Fort Wilkins’ dead are not forgotten
COPPER HARBOR — An important archaeological event is scheduled for the weekend of July 26, at Fort Wilkins State Park, said Historian Barry James of the Michigan History Center, Michigan Iron Industry Museum.
Michigan Technological’s Social Sciences’ Industrial Archaeology Department will search for a number of graves that are known to be in the fort’s post cemetery.
“It’s not necessarily in conjunction with the 175th anniversary of the fort,” said James, “but it’s been on our project list for several years, and we are finally getting around to making an effort to locate where there are grave sites within the Fort Wilkins cemetery.”
James said it is known that at least four people are buried in the cemetery, but the exact locations of the burials are not known.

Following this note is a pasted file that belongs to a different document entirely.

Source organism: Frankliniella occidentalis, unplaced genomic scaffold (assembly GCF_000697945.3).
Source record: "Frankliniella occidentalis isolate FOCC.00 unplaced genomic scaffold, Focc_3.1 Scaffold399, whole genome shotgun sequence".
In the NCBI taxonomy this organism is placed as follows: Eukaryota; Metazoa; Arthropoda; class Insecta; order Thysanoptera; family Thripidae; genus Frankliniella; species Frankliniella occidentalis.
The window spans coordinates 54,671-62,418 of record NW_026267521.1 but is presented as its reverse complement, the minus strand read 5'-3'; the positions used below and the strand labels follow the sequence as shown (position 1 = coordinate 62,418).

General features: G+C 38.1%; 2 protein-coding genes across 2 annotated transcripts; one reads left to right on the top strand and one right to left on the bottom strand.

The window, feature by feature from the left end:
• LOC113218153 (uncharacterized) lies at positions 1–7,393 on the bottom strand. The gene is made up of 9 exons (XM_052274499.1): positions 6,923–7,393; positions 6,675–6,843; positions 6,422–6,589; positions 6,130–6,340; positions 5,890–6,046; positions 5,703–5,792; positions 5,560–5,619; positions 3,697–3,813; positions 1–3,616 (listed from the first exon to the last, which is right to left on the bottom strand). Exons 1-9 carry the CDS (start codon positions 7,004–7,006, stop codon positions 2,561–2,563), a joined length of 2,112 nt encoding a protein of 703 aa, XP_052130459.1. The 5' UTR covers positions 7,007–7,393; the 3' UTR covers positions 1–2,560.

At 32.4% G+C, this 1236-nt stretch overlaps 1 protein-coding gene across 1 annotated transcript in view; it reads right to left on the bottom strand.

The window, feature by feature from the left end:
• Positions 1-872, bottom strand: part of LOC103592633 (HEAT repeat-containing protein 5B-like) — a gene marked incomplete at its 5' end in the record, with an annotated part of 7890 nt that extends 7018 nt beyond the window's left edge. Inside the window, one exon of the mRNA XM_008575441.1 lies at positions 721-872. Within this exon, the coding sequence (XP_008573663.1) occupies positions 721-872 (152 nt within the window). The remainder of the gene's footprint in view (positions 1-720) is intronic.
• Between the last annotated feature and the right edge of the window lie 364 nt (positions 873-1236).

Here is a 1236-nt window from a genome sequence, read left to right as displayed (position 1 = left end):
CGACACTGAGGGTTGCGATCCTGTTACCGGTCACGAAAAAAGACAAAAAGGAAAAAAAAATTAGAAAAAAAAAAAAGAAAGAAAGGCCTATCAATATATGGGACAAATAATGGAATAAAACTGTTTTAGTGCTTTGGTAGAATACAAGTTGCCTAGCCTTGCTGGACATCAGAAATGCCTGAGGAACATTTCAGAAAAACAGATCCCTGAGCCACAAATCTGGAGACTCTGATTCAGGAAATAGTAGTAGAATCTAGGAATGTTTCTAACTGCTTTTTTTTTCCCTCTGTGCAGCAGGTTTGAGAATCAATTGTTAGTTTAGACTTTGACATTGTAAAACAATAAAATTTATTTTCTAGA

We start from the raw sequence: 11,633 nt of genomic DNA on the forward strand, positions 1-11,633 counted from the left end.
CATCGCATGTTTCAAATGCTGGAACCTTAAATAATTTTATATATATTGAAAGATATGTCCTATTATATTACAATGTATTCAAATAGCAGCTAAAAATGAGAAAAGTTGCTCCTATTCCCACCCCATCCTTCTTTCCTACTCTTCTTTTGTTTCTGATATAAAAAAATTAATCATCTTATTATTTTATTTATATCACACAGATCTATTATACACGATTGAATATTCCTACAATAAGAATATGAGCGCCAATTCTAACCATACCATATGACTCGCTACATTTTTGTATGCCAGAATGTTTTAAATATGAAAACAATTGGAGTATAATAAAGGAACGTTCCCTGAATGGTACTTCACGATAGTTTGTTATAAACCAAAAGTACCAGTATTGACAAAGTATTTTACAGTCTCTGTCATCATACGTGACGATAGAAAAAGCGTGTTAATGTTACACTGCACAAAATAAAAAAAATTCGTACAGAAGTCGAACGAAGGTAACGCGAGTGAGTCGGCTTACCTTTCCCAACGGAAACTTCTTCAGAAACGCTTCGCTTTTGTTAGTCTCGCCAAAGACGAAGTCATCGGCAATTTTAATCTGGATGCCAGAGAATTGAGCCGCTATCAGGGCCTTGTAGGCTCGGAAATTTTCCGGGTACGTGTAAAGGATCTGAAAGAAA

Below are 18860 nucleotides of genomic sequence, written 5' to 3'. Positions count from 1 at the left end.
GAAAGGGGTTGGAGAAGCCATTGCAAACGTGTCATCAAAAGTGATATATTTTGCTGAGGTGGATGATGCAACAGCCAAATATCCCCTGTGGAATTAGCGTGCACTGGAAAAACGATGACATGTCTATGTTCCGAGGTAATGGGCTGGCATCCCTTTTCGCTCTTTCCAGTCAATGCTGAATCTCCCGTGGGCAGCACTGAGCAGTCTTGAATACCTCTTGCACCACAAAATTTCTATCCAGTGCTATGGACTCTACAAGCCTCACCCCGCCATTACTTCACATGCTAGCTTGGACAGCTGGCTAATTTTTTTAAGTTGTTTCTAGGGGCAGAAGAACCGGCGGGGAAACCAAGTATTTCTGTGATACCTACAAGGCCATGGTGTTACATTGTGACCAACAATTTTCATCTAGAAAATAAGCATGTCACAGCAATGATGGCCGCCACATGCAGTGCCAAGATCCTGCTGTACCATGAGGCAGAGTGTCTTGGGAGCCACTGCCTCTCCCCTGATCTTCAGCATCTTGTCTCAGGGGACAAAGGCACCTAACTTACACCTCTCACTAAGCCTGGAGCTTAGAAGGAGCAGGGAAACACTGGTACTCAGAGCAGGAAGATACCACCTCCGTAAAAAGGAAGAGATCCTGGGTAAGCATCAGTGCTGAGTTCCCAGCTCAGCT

Using the technology of ground penetrating radar, the archaeology personnel can search for the graves without disturbing either them or the ground.
Tim Scarlett, professor of Industrial Archaeology, will direct the project. Scarlett has conducted other cemetery projects in the region, Barry said.
“We felt they were a good agency to approach for this project,” he said.
Part of the funding has been provided through the Fort Wilkins Natural History Association.
“They will be putting some funds toward the project,” Barry said, “so, Michigan Tech can purchase and upgrade their computer equipment.”
The four known people in the cemetery are: Private John Summers, aged 35, of England, died of disease on Jan. 7, 1845; Private Joseph Lubbert, aged 31, born in Hanover, Germany, died of delirium tremens on Sept. 1867; and Private William H. Simester, aged 42, of Townbridge, England, who died on Jan. 8, 1869 of exposure.
One civilian is also buried in the post cemetery. Five-year-old Willie Grose, daughter of Post Laundress Jane Grose Hanrahan, drowned in Lake Fanny Hooe in 1869, who, because he was popular among the military garrison, was buried with full military rites.